Thursday, September 10, 2009

In the Name of Blasphemy, Pakistani Christians Under Frequent Attack - 14

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Bishop John Joseph (1932 - 1998):
A Human Rights Martyr of Pakistan


Bishop John Joseph of the Catholic Diocese of Faisalabad.
He killed himself on May 6, 1998 in front of the Sessions
Court of Sahiwal in protest to the blasphemy laws under
which
Ayub Masih was awarded the death
sentence on April 27, 1998

Photo Courtesy: //www.ahrchk.net/

Bishop John Joseph was the Catholic Bishop of the Diocese of Faisalabad, Pakistan. He was also the Chairman of the National Commission for Justice and Peace (NCJP), the human rights arm of the Catholic Bishops' Conference of Pakistan. Ethnically, he was a Punjabi. He was the first local Catholic Bishop of Pakistan.

A Committed Human Rights Advocate

Bishop John Joseph, a dedicated human rights worker, also called a "human rights activist" by some, was widely respected for his fight for human rights of the minorities of Pakistan, especially the Christians.

He vehemently objected to the introduction of the blasphemy laws by President Zia-ul-Haq and also against the inclusion of one's religious faith in the ID cards, as these would act as a hindrance to the Christian-Muslim dialogue in Pakistan.

Bishop Leads Two Nation-wide Protests in Favour of Religious Minorities

Bishop John Joseph gave leadership in two nation-wide protests of the Christian community in Pakistan.

The first protest was organized in 1992 against the Pakistan government's proposal for inclusion of one's religious faith in the national identity cards. Christians and other minorities were apprehensive that the new ID cards would lead to further victimization of already discriminated religious minorities -- such as, the denial of equal opportunities in employment, promotion in jobs, education, and political representation.

Bishop John Joseph, on his own, went on hunger strike along with about half-a-dozen Christians in a tent in the centre of Faisalabad city. They sang psalms from the Bible and their fast lasted for a week. By this hunger strike he sent a message to the government of Pakistan that the minorities would not react passively to discriminatory laws.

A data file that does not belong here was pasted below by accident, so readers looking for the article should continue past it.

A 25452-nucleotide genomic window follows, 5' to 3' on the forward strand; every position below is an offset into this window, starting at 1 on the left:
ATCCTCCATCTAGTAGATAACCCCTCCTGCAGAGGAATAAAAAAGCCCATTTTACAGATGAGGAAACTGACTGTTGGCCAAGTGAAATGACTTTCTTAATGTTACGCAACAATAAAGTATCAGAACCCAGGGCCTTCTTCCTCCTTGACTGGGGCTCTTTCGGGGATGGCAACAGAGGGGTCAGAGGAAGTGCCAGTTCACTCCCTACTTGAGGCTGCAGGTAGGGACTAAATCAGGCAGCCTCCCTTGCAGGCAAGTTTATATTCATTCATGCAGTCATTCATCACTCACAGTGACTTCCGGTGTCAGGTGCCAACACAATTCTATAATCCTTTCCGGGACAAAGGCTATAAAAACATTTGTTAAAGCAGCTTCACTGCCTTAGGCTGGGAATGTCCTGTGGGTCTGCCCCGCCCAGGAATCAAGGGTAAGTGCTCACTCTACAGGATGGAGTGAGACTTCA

The second protest was in 1994 against the murder of Manzoor Masih. Manzoor Masih, Salamat Masih and Rehmat Masih were accused of writing defamatory graffitti about Prophet Mohammad on a mosque wall at Ratta Dhotran in Gujranwala District. When Manzoor Masih and two other accused came out of the Lahore High Court building after the court hearing on April 5, 1994, three gunmen on motorcycles opened fire at them. Manzoor was killed, while Salamat and Rehmat were injured.

According to the Amnesty International report, "prior to the alleged graffiti incident...Salamat Masih had argued with a neighborhood boy over pet pigeons. The boy then told village elders that he had seen Salamat Masih write on the mosque wall. There appears to have been a history of petty clashes and hostility between Christians and their Muslim neighbours." Manzoor Masih and Salamat Masih were illiterate -- neither could they read or write.

The second protest march started from the Cathedral grounds of Faisalabad and proceeded on to the streets. The protesters, headed by the bishop, protested against the assassination of Manzoor Masih. After the peaceful protest, Bishop John Joseph made three demands to the Faisalabad city authorities: 1) The murderers of Manzoor Masih should be arrested; 2) The blasphemy laws should be repealed; and 3) Christians should be given enough security to exercise their religion.

The Blasphemy Laws of Pakistan

The laws on blasphemy were first incorporated in the Penal Code by the British Government in the undivided India in 1927. Since then until 1986, when several new sections on blasphemy were added in the Pakistan Penal Code, only seven blasphemy cases were filed in the entire region of present Pakistan. After President Zia-ul-Haq's new blasphemy laws were introduced in Pakistan in 1986, more than 25 persons died due to blasphemy accusation and more than 4,000 blasphemy cases have been filed and more than 1,000 persons --- Muslims, Ahmadis, Christians and Hindus -- have been charged with blasphemy.

(Continued)


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